A nine-partner consortium will support Biovac’s expansion of its South African production capacity in an effort to increase production of the Pfizer-BioNTech Covid-19 vaccine.
Biovac will raise about $ 150 million to increase local capacity in an effort to get doses across Africa. Partners include the African Development Bank (AfDB), the CDC Group, the German financial group DEG, the US International Development Finance Corporation and the French Proparco.
“Covid-19 has proven that a more geographical spread of vaccine production is needed globally, with the African continent having the smallest number of vaccine producers. We are pleased that the consortium of funders is willing to work with Biovac to create sustainable African vaccine production, not only to respond to the current pandemic, but also to much-needed routine and future pandemic vaccines, said Biovacs CFO Craig Mitchell. announcement.
The consortium is part of the 2030 Pharmaceutical Action Plan for Africa, which aims to increase local drug production by 70% by 2030 and vaccines by 60% by 2040. It is all part of a goal to get closer to Africa on self-sufficiency.
Following production promises, demand for Covid-19 testing has declined
Just in January, when the demand for Covid-19 tests at home had skyrocketed, US President Joe Biden announced a plan to make 1 billion Covid-19 tests available free of charge, doubling a pledge of 500 million. Manufacturer Abbott Laboratories publicly warned that there could be a shortage of supplies as the Omicron wave combined with the US holidays resulted in sold-out shelves and municipalities adopting free testing programs.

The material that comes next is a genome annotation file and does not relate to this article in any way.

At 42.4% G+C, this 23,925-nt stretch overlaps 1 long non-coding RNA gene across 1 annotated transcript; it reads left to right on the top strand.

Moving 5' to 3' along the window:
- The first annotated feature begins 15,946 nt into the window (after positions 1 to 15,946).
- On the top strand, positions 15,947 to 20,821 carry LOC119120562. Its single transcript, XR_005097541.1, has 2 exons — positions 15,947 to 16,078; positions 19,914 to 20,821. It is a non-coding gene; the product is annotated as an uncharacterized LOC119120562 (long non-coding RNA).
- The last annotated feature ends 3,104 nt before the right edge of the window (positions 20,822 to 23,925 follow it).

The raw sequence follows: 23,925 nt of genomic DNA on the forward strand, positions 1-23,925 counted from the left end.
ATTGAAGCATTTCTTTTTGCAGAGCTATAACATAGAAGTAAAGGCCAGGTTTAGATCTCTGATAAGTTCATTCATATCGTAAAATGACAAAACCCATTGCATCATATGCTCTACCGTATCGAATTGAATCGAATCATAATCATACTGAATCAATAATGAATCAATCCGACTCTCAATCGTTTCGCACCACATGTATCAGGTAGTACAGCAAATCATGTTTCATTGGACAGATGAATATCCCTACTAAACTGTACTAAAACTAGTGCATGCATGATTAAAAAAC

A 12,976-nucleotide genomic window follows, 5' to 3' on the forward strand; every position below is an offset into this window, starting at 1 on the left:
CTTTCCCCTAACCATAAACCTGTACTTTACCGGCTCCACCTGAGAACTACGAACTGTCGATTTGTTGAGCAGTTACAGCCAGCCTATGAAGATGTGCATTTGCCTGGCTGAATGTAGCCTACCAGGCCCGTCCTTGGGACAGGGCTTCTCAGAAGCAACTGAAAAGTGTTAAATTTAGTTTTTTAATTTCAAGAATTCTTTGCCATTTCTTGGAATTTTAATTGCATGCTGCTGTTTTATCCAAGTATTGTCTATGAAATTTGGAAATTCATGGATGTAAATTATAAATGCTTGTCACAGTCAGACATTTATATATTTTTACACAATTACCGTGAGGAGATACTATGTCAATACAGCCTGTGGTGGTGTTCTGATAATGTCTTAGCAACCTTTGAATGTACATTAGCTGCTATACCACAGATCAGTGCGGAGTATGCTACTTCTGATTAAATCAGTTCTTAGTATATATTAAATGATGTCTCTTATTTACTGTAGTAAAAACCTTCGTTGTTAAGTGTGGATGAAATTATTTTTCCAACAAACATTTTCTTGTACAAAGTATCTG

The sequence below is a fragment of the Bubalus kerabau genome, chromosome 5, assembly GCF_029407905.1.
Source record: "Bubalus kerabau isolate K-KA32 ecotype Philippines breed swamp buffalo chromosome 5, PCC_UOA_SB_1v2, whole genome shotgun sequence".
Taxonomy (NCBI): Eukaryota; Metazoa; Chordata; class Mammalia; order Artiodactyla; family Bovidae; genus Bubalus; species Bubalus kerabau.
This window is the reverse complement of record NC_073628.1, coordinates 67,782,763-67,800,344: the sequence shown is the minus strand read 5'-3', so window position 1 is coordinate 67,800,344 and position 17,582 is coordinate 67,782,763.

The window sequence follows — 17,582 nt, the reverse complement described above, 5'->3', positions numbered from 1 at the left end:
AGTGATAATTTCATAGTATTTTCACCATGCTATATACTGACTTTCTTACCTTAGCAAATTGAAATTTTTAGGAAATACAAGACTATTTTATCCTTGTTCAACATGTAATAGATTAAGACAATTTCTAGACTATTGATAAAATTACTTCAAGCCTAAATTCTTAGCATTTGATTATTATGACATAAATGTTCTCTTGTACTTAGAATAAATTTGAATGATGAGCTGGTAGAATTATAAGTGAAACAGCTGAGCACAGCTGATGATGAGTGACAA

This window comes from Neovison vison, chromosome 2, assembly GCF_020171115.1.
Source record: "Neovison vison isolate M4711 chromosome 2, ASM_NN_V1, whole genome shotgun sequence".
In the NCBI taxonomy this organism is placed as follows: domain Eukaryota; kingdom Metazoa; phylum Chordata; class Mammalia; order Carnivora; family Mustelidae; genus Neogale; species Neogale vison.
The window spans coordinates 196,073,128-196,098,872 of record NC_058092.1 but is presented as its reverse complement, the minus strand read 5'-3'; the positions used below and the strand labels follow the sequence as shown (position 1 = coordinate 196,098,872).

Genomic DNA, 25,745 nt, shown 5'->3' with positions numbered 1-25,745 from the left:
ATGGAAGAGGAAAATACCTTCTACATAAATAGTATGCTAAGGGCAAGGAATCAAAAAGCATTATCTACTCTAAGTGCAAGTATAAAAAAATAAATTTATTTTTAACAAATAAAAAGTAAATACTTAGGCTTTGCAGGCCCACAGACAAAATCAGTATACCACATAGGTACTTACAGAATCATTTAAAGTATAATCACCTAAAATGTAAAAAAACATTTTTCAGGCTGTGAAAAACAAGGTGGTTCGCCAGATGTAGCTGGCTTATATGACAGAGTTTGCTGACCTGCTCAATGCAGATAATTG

But now that the Omicron variant has come under control, the demand for home tests has dropped. A spokesman for CVS told CNN to the dealer has experienced a steep drop in tests, and out of all the free home tests made available, less than 300 million have been ordered.
Test producers like Quidenl, Roche and Abbott, who all have contracts with the White House, will continue to increase production, but companies fear that without a guaranteed purchase agreement, there could be a surplus in production.